[maemo-users] writing HTML for tablets

From: Mark wolfmane at gmail.com
Date: Sat Apr 12 23:30:15 EEST 2008
On Sat, Apr 12, 2008 at 11:55 AM, Olivier Ricou <maemo1 at altribe.org> wrote:
>  Think that 300dpi
>  printers have been replaced by 600dpi ones when most screen are
>  less than 100dpi.

You don't understand how printers work. The *dot pitch*, (that is, the
distance from the edge of one dot to the *same* edge of the next dot)
may allow for 600dpi or even much more, but the actual dot *size* is
unrelated to the pitch, and is actually much larger. The actual dots
overlap, so while the *pitch* may be higher, the dots are larger as
well. In other words, a "600dpi" printer's dot *size*, and therefore
"true" resolution, is much lower than the numbers imply.

That's why laser printer resolutions are so much lower than ink jet
printers: the nature of the mechanics makes for much less overlap with
laser printers, and therefore lower dot pitch.

Printiers are completely different from computer monitors (which have
zero overlap of pixels), for which the dot pitch and the pixel size
are directly related.

If you look at a photo in a magazine or newspaper through a magnifying
glass, you will be amazed at how large the dots actually are. The
human eye is capable of amazing resolution, but the human brain is
capable of even more amazing processing, and you see what your brain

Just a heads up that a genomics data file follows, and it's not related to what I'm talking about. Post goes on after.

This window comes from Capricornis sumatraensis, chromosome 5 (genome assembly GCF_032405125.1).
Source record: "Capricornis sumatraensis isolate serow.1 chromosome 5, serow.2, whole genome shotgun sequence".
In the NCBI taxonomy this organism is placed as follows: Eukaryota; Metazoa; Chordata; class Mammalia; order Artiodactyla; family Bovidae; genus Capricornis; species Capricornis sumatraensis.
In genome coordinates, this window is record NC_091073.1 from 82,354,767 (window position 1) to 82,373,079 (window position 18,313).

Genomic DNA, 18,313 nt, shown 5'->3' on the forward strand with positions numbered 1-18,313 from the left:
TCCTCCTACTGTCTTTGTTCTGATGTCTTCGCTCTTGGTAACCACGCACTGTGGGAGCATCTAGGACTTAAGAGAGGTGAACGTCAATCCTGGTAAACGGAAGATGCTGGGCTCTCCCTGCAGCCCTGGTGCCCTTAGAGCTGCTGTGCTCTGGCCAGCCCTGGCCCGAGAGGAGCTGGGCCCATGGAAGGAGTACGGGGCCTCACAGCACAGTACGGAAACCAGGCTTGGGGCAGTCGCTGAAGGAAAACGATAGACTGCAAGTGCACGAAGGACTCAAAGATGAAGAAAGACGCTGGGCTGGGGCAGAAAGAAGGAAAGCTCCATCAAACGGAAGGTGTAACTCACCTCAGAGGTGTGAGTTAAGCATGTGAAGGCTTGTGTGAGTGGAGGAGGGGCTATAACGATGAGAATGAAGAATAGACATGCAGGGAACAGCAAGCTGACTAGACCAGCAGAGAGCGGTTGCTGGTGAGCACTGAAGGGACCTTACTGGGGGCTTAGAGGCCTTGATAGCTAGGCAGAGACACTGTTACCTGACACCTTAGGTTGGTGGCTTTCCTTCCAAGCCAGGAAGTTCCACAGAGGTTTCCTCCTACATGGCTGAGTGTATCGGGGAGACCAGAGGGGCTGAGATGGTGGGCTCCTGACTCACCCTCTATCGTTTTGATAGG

thinks you *should* be seeing rather than what you are actually
seeing. That's why mosaics work, and why once you've been watching an
analog TV image for a few minutes you don't notice the graininess
caused by the relatively large pixels (provided the signal is strong
and there's no "snow" or other obvious interference). You only notice
the low resolution if you're thinking about it and looking for it.

To sum up: your brain is capable of more or less increasing the
resolution of low-res, but relatively large, images, but can't make up
for details that are simply smaller than the optics or physical
resolution of your eye can handle.

>  I have a 1600x1200 15" screen and before I had
>  a 1400x1050 for the same size. I do appreciate the difference
>  and since my computer is quite old, I look for higher resolution.

Actually, I have the same issues with the N800's screen. I have -9.5
diopter lenses, and if I take out my contacts or remove my glasses and
hold the N800 about 6cm from my eyes, I can clearly see the individual
pixels. However, with my contacts in and using 1.75 diopter reading
glasses, the dot pitch of the Nokia's screen is still very much at the
maximum end of usability. Increasing the resolution at that screen
size would be very much counterproductive.

>  The only limit I can see is the size of the text in mm (or inches)
>  which is quite different since you always can increase the size
>  of the font if your resolution increase.

This also has usability issues, since different apps handle "zooming"
differently, and often create other usability problems when font sizes
are changed or zooming is enabled.


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